Securing safe water through Microsoft’s Intelligent Cloud



By Kenji Takeda (opens in new tab), Solution Architect and Technical Manager, Microsoft Research

Jacob Katuva (opens in new tab) used to get up at dawn to cycle 12 miles from his village to collect water with his uncles and cousins when he was growing up in Kenya.  Now he is part of a research team at the University of Oxford using cloud computing and mobile sensors to monitor water wells and help ensure that thousands of villages in rural Africa and Asia have a safe, secure supply of water.

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Millions of people across the world fear not having enough water on a daily basis, living in a state of “water insecurity.” The time spent finding and carrying water, if local wells are not reliable, steals precious time from farming, making a living or going to school.  It can even force people to revert to unsanitary water sources shared with animals. Water issues are tied to a cycle of poverty.

Robert Hope (opens in new tab) is trying to break this cycle with the REACH initiative (opens in new tab), which is funded with UK aid from the UK government and has many partners, including UNICEF. Hope is an associate professor at Smith School of Enterprise and the Environment at the University of Oxford in the United Kingdom. The team includes machine learning experts David Clifton (opens in new tab), an associate professor; and graduate student Farah Colchester (opens in new tab), both from Oxford’s Institute of Biomedical Engineering.

“The REACH program is aiming to make five million poor people water secure in Africa and Asia,” Hope explains. Katuva, a graduate student with Hope, helps compile socioeconomic data about the people who use the wells.

The team has developed sensors, like those in smart phones and fitness bands, to put inside the pump handles on rural wells to monitor groundwater and speed repairs to broken pumps faster. These accelerometer and gyroscope sensors record the up-and-down motion of the pump handles.  Colchester has been taking the data from these sensors and using machine learning to predict the depth of water in the wells. How the pump handles move and vibrate reveals whether the water is coming from a deep or a shallow source, helping to predict how much remains underground. She developed these models on her desktop computer, but is now able to accelerate her work by using the cloud. “Azure Machine Learning makes fitting my machine learning models much faster,” she said. “I can explore the parameter space much quicker on the cloud than on my computer.”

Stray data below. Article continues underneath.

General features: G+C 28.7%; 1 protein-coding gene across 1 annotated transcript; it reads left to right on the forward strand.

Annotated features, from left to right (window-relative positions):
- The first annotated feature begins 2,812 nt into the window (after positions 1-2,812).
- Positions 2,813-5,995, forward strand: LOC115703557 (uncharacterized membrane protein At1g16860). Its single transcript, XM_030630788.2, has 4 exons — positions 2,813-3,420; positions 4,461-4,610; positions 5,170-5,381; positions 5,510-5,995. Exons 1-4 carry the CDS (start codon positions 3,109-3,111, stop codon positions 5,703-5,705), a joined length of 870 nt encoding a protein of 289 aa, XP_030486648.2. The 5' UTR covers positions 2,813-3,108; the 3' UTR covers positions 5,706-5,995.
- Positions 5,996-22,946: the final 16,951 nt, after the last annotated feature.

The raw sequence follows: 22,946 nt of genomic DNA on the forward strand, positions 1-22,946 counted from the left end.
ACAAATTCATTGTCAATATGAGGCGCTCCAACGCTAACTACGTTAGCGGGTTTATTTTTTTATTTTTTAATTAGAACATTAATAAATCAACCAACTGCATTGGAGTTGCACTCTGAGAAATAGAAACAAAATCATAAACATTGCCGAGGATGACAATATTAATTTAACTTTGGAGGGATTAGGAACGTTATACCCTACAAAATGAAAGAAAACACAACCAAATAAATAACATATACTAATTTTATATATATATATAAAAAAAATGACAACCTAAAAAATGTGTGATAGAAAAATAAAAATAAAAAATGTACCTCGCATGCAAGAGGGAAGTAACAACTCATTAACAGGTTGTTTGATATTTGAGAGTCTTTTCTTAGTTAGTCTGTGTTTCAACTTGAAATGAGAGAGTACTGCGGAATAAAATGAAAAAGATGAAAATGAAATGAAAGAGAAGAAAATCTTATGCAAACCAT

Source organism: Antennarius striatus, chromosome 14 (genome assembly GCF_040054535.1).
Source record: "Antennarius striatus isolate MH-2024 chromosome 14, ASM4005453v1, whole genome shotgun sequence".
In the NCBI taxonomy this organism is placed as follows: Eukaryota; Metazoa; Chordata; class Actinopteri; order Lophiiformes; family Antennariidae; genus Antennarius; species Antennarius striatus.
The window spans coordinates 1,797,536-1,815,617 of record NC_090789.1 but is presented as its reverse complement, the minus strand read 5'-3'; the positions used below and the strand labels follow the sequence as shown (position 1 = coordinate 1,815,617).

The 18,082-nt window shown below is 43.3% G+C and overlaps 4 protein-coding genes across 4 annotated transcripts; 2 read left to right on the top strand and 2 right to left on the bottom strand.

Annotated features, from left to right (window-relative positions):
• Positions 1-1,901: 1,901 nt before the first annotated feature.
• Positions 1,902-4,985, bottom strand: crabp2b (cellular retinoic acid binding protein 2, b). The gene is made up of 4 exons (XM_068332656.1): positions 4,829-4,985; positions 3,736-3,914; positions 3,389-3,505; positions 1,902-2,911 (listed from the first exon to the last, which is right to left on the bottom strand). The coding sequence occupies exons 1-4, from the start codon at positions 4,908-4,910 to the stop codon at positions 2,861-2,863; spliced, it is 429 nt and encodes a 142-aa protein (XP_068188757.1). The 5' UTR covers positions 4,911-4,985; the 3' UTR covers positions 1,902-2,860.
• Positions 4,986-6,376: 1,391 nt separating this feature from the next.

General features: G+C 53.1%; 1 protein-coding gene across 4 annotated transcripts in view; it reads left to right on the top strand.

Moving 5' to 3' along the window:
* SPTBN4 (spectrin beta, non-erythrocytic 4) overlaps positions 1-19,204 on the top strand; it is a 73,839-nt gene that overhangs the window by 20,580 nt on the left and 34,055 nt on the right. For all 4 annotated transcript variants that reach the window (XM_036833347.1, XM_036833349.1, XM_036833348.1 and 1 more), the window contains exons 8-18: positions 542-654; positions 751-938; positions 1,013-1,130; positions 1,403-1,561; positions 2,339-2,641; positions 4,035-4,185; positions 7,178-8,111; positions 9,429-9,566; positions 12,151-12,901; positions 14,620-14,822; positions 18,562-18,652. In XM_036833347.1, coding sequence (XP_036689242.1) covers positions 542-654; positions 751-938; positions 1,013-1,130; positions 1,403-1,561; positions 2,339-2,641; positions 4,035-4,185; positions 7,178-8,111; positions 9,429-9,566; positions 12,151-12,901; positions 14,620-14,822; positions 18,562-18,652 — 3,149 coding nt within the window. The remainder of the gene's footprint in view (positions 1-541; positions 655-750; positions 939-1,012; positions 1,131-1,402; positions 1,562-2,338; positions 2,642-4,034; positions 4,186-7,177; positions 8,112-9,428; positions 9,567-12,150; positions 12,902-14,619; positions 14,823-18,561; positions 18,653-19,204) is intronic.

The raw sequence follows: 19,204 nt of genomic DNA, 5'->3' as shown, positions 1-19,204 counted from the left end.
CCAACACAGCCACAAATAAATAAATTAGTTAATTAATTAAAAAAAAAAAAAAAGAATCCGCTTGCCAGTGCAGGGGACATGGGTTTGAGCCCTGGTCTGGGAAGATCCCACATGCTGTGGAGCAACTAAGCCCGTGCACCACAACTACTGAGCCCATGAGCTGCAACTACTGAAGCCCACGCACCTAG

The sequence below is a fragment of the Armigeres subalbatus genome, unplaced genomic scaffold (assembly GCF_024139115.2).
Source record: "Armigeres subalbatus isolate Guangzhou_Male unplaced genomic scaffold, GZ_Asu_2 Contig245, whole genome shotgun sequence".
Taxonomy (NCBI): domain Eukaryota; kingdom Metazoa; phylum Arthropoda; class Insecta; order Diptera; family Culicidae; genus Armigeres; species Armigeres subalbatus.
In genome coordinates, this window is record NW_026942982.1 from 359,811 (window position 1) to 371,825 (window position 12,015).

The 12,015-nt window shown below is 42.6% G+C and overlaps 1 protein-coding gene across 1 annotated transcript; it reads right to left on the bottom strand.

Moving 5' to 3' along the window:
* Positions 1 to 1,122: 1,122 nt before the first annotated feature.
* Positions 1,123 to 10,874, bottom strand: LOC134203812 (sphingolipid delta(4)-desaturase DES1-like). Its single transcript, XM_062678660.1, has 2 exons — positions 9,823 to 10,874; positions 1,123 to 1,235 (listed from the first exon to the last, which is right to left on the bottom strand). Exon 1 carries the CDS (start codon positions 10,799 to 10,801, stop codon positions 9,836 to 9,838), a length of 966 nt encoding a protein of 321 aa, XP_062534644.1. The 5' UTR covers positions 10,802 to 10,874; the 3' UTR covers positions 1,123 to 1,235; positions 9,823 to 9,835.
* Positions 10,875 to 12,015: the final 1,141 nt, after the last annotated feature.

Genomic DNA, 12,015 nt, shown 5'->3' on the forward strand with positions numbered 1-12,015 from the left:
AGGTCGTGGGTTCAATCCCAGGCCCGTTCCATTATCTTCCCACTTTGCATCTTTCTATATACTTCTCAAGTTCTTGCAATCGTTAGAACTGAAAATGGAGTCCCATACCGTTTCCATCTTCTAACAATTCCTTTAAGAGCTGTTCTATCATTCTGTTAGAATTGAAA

The work so far has been focusing on developing accurate methods for water depth estimation, but is now getting ready for widespread deployment across Kenya. The team faces the new challenge of how to scale out their smart system in a reliable way. The team took advantage of an Azure for Research (opens in new tab) award that allowed them to scale their work out using the cloud.

“Imagine you have multiple intelligent nodes. They’re all transmitting data. You have to integrate data in a cloud-based system from data nodes across an entire region, tens of thousands of pumps, in our case,” Clifton said. The cloud-based system allows the use of machine-learning algorithms on that integrated data. Microsoft’s Intelligent Cloud is a key to this, enabling them to move straight from the lab and into practice using R and Python in Azure Machine Learning. The tools can be shared easily, making this ideal for collaboration with their partners.

Understanding the groundwater depth is critical to mapping the “health” of the whole water system, Clifton said.

Decision makers need to know when water supplies are low, and how they fluctuate. Achieving water security requires investments, and those investments require information.  Hope worries about the huge “information deficit.” REACH can be the remedy to that.  “Many hundreds of millions of dollars are invested each year in major projects, but little evidence is available in terms of whether they deliver impacts at scale, particularly for poor people,” he said.  This data can make a difference on that wide policy scale, but it can also help to speed repairs when hand pumps break—making life better for individual villages, one repair at a time. Repairs that once took a month might be done in a couple of days. Tools such as Power BI will help these decision makers better understand the complex data, empowering them to make the right policy-decisions.

“My hope and aspiration … is to see this system making my village and other villages back in Kenya water secure and moving them out of poverty,” Katuva said.  Hope believes the REACH partnership may widen and grow to create broader benefits for poor people around the world.

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